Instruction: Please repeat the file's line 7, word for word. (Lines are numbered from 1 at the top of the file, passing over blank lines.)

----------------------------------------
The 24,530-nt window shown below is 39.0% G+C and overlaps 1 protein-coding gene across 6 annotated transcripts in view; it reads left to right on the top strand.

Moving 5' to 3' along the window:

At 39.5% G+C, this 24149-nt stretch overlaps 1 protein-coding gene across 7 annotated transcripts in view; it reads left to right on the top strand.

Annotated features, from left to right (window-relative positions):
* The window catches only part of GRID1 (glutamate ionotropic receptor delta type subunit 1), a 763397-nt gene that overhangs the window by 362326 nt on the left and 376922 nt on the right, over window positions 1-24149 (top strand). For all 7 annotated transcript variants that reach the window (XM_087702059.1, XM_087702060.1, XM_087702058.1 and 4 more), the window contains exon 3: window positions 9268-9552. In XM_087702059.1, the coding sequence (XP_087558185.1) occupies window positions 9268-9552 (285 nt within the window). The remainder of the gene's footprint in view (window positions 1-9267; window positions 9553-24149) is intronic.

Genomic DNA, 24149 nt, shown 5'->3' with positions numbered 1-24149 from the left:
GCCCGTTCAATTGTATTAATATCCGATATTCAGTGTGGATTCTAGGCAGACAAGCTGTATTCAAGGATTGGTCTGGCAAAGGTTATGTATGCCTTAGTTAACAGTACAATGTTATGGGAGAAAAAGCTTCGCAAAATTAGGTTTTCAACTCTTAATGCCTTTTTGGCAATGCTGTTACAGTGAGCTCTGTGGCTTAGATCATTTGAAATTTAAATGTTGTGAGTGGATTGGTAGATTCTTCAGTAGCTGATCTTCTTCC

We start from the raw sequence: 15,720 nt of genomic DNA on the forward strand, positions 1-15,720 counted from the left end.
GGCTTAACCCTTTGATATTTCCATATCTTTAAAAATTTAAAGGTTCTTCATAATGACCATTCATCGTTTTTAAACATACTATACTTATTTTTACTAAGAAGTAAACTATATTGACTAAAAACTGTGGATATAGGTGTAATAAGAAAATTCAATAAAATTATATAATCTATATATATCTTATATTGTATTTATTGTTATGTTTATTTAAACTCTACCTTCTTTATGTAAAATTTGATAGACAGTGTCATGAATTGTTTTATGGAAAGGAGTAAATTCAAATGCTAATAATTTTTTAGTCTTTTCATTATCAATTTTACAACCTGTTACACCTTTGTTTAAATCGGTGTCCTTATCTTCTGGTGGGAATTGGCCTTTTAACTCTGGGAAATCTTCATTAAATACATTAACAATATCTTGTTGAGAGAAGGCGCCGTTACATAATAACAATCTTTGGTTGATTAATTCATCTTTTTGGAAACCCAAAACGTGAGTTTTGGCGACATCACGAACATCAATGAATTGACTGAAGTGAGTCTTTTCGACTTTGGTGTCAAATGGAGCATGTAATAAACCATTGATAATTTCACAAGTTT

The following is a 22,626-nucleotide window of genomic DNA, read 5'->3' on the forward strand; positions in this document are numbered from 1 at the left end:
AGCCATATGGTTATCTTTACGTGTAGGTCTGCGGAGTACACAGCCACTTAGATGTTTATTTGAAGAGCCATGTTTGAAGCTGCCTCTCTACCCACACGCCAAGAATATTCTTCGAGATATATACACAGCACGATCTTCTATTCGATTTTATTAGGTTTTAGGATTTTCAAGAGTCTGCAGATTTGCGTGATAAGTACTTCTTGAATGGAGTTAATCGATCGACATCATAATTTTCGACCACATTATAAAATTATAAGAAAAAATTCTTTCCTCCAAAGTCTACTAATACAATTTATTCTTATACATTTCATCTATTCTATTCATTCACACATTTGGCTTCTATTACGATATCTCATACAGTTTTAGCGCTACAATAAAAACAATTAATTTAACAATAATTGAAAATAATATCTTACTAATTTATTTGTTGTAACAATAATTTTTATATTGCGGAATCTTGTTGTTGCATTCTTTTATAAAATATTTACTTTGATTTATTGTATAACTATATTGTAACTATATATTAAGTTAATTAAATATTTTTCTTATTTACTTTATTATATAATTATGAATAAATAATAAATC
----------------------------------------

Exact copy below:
GCCCGTTCAATTGTATTAATATCCGATATTCAGTGTGGATTCTAGGCAGACAAGCTGTATTCAAGGATTGGTCTGGCAAAGGTTATGTATGCCTTAGTTAACAGTACAATGTTATGGGAGAAAAAGCTTCGCAAAATTAGGTTTTCAACTCTTAATGCCTTTTTGGCAATGCTGTTACAGTGAGCTCTGTGGCTTAGATCATTTGAAATTTAAATGTTGTGAGTGGATTGGTAGATTCTTCAGTAGCTGATCTTCTTCC